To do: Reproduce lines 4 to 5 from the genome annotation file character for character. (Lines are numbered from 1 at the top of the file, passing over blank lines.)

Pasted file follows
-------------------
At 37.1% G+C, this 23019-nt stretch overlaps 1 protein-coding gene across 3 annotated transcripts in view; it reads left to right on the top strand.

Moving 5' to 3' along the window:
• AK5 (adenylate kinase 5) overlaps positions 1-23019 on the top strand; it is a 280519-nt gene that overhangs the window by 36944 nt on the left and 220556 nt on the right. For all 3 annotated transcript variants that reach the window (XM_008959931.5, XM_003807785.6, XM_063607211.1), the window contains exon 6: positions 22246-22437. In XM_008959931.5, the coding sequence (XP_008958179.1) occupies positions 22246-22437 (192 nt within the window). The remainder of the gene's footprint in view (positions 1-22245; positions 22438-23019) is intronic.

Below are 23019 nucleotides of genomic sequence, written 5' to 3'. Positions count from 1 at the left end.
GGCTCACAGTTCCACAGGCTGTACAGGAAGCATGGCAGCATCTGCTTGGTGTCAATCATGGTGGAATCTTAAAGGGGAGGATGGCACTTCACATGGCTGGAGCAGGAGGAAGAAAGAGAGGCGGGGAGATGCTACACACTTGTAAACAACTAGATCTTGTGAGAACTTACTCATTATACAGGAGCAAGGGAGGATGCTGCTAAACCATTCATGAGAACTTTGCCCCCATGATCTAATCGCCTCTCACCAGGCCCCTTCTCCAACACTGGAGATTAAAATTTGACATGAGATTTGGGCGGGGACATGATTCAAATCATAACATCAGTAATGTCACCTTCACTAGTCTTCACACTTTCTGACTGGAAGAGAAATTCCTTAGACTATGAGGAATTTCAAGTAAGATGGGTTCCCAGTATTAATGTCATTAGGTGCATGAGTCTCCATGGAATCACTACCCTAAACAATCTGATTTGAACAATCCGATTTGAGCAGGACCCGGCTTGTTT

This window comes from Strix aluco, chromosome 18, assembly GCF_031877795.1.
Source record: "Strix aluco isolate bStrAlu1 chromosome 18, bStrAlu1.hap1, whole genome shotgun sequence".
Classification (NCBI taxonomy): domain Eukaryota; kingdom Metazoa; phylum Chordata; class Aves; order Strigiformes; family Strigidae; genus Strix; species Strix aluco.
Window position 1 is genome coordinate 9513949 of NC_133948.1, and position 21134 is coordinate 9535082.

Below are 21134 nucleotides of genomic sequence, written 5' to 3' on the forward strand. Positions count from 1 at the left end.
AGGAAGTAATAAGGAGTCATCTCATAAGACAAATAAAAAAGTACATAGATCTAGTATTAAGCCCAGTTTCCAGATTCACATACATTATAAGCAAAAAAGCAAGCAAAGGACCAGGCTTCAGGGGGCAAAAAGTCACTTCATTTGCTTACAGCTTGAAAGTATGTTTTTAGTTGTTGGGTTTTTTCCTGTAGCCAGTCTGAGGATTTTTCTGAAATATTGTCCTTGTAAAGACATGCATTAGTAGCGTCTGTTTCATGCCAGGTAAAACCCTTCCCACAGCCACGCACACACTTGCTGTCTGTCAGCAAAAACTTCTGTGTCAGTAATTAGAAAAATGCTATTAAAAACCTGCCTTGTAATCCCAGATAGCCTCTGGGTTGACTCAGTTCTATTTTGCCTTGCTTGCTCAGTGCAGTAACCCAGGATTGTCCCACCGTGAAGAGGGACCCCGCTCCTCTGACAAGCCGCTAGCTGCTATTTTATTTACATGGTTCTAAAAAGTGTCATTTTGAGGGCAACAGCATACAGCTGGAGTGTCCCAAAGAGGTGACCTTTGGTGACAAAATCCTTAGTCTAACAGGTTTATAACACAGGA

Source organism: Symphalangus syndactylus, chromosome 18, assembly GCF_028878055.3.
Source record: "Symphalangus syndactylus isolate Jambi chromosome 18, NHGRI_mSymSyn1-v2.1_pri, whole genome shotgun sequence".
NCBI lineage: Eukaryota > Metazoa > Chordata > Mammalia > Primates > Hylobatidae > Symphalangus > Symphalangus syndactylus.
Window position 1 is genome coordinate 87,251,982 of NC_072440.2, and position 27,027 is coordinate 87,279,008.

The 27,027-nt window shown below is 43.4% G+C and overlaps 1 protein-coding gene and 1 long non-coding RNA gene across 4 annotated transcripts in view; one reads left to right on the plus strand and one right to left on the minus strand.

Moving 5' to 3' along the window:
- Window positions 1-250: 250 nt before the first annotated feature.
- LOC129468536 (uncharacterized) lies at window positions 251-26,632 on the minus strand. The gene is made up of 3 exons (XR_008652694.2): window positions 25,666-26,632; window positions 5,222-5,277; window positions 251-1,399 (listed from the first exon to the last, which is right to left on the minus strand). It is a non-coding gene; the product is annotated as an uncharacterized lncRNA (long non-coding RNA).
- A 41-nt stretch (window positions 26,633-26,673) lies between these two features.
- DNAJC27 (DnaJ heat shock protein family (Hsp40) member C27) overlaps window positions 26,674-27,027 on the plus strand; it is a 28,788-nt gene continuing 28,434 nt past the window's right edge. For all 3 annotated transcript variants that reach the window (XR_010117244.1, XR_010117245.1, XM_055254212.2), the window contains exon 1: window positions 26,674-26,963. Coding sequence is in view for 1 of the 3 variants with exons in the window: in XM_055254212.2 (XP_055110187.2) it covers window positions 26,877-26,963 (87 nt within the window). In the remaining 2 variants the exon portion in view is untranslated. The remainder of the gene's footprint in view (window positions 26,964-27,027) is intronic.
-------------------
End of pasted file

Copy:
Below are 23019 nucleotides of genomic sequence, written 5' to 3'. Positions count from 1 at the left end.
GGCTCACAGTTCCACAGGCTGTACAGGAAGCATGGCAGCATCTGCTTGGTGTCAATCATGGTGGAATCTTAAAGGGGAGGATGGCACTTCACATGGCTGGAGCAGGAGGAAGAAAGAGAGGCGGGGAGATGCTACACACTTGTAAACAACTAGATCTTGTGAGAACTTACTCATTATACAGGAGCAAGGGAGGATGCTGCTAAACCATTCATGAGAACTTTGCCCCCATGATCTAATCGCCTCTCACCAGGCCCCTTCTCCAACACTGGAGATTAAAATTTGACATGAGATTTGGGCGGGGACATGATTCAAATCATAACATCAGTAATGTCACCTTCACTAGTCTTCACACTTTCTGACTGGAAGAGAAATTCCTTAGACTATGAGGAATTTCAAGTAAGATGGGTTCCCAGTATTAATGTCATTAGGTGCATGAGTCTCCATGGAATCACTACCCTAAACAATCTGATTTGAACAATCCGATTTGAGCAGGACCCGGCTTGTTT